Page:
Letters

Speaking English

Written By : James Bentley Suva . I congratulate Lauren Robinson-Frey and Sophie Foster for their quality and standard of English presentations on Fiji Television. In particular I emphasise the
29 May 2008 12:00

Written By : James Bentley Suva . I congratulate Lauren Robinson-Frey and Sophie Foster for their quality and standard of English presentations on Fiji Television.
In particular I emphasise the quality of their “English pronunciation”, an area in which they are distinctly superior to other television and radio presenters.
The two ladies display quality pronunciation as well as diction and enunciation so that their presentations are clearer and easier to understand.
This is desirable when communicating information to the public who pay for all commercial media transmissions.
Too often television and radio audiences endure poorly pronounced English words.
There seems to be great difficulty with “or” words such as “word” often pronounced “ward”; “work” is turned into “walk”; “worker” turns out as “walker” and “world” as “walled.”
Imagine the “Walkers Union” the “Rugby Walled Cup” and the “Chief Executive for Walks.”
Basic words such as “says” and “men” are mispronounced on a daily basis. Reference to an advanced Oxford Dictionary would help a great deal. They come with a pronunciation guide and should be readily available at media establishments.
Reference to this dictionary would also assist the proper pronunciation of words ending in “ary” or “ory” such as “dictionary”, “military”, “obligatory” and “observatory”.
With these words there is confusion between English-English (Oxford) and American-English (Webster).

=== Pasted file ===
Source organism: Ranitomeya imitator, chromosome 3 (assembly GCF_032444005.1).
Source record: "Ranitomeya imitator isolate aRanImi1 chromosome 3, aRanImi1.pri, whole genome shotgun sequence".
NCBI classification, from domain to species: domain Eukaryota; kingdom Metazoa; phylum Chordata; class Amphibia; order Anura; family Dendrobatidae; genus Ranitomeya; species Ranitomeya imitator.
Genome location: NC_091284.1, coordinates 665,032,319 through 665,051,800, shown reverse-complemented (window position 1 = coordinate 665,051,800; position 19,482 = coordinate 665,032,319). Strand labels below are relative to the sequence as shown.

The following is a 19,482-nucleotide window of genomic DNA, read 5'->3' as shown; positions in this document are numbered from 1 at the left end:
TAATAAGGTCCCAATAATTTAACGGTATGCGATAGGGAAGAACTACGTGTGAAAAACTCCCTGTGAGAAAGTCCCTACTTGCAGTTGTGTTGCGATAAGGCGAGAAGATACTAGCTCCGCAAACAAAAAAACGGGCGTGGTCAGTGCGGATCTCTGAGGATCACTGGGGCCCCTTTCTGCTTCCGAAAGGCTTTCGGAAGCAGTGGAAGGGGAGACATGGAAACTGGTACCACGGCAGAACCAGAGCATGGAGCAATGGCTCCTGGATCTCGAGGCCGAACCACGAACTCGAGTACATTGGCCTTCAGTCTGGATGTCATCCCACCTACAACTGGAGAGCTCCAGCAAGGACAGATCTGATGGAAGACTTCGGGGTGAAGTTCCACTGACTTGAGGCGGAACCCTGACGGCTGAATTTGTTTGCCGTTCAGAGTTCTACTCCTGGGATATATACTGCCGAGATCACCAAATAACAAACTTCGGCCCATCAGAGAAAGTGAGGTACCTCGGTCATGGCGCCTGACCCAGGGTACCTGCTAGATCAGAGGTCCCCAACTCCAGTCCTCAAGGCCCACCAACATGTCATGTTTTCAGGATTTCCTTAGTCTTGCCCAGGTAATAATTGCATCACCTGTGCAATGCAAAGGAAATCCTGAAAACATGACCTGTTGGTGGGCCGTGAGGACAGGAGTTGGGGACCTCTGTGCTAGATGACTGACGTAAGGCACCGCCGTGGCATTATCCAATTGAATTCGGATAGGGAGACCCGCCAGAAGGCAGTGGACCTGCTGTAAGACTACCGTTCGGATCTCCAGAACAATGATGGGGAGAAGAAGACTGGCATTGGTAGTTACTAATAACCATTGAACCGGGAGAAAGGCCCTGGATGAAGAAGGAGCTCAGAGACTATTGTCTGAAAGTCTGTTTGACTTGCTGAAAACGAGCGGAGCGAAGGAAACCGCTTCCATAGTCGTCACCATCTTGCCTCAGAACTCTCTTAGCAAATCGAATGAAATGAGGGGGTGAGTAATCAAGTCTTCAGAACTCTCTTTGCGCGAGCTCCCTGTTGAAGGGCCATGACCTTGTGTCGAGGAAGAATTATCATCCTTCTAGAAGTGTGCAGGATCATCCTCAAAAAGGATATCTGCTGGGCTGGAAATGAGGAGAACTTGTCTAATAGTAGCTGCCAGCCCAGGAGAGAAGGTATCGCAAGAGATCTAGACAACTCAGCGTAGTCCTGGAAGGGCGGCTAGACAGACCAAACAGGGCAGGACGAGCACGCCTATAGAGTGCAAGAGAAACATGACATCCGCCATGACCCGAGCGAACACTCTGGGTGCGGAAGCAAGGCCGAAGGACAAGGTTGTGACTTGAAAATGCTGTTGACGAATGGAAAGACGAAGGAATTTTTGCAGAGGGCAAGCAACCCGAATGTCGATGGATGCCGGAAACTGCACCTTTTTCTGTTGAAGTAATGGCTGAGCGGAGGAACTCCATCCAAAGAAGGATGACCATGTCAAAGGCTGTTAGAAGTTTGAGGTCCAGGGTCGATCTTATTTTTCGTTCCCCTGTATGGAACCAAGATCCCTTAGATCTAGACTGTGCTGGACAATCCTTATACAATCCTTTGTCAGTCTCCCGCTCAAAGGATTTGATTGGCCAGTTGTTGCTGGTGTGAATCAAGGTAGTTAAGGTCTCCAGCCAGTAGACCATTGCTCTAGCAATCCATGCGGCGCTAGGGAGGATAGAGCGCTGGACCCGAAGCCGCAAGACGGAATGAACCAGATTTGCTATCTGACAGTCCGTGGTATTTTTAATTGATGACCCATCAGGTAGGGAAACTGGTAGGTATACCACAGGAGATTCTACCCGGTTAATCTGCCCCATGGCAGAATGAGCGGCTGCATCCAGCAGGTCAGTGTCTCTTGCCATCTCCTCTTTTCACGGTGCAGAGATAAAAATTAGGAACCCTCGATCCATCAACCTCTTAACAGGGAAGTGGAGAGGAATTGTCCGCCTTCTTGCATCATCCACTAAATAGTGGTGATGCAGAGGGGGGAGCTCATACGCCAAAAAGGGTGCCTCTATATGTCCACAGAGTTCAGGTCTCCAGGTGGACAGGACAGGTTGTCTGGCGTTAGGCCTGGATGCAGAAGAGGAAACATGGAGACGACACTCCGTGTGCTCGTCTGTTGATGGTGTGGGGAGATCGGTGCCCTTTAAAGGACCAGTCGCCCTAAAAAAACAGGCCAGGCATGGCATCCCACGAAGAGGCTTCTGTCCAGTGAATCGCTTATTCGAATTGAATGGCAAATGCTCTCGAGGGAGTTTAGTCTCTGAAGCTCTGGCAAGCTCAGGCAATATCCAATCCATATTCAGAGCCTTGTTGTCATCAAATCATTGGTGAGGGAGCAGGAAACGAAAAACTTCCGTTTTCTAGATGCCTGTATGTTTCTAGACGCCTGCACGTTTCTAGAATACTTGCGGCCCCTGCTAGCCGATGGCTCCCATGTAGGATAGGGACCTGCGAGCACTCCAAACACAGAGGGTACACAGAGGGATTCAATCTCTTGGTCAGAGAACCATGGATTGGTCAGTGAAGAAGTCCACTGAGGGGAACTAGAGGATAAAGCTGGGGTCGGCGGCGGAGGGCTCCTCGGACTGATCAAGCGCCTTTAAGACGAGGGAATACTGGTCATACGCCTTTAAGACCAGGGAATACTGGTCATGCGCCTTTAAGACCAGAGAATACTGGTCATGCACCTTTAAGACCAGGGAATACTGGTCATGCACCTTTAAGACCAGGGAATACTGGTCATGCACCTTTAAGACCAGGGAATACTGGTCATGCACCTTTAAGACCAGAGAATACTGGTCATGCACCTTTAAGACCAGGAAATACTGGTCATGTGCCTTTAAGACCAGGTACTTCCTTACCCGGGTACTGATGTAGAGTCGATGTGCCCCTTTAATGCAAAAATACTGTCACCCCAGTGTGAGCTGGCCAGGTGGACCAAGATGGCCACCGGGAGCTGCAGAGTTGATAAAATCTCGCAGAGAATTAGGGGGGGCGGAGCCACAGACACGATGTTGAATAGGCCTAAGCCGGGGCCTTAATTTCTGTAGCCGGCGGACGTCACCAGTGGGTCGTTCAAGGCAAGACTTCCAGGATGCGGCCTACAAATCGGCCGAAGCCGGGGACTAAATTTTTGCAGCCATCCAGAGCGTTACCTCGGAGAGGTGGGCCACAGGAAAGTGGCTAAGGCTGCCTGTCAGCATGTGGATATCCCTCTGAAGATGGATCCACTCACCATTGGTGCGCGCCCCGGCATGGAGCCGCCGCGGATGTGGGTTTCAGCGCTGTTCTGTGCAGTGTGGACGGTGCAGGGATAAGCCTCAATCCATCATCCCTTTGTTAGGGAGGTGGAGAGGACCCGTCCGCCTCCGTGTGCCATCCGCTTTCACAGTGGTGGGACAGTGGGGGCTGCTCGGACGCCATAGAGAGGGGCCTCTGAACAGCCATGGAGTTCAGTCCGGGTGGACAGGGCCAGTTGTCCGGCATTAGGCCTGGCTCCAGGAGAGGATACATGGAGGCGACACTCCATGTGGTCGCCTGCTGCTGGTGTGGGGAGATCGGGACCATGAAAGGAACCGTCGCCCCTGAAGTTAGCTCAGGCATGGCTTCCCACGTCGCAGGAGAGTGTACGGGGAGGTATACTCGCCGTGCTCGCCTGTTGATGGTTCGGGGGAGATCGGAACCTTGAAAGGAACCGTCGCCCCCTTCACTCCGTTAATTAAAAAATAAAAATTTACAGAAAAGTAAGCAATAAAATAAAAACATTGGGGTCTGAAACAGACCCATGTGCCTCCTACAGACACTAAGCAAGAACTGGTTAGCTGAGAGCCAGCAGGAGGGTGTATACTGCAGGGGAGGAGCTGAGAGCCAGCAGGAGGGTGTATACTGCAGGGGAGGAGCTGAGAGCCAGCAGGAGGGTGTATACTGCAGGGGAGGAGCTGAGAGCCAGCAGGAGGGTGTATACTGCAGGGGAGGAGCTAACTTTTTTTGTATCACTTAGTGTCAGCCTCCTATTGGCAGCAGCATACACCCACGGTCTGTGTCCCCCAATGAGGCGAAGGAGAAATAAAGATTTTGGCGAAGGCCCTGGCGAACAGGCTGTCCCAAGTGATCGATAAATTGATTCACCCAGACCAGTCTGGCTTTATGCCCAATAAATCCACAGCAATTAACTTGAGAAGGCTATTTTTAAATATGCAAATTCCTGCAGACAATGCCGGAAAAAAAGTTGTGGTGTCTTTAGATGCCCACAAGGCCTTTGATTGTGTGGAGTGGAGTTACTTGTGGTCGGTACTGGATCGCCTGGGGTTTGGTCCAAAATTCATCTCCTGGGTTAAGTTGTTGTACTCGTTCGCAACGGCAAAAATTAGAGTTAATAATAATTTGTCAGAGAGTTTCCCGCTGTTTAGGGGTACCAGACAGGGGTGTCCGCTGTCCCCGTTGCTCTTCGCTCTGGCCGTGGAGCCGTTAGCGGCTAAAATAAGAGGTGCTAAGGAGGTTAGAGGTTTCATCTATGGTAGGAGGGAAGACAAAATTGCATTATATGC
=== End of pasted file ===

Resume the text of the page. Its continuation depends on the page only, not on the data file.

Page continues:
Reporters making voice-over presentations on television news and sports segments could also review aspects of their English pronunciation.
“Tomorrow” has been mispronounced for years.
There is difficulty with stress when pronouncing words such as “necessary” and “challenge”.
The Oxford Dictionary can also help in this regard.
In my view, the local English teachers are largely to blame for the poor English language ability of our children.
Our young people have learned English with pronunciation flaws and it is difficult to correct these aberrations of teaching primacy.
For success with re-learning, the presenter must first admit to language aberrations.
This may be difficult and may need the intervention of media executives. He or she must then pursue remedial language sessions which can be a combination of face to face and language laboratory sessions.
If this cannot be managed, I suggest that electronic media organisations employ more people with the language proficiency of Ms Robinson-Frey and Ms Foster.
The pursuit of excellence is long overdue.




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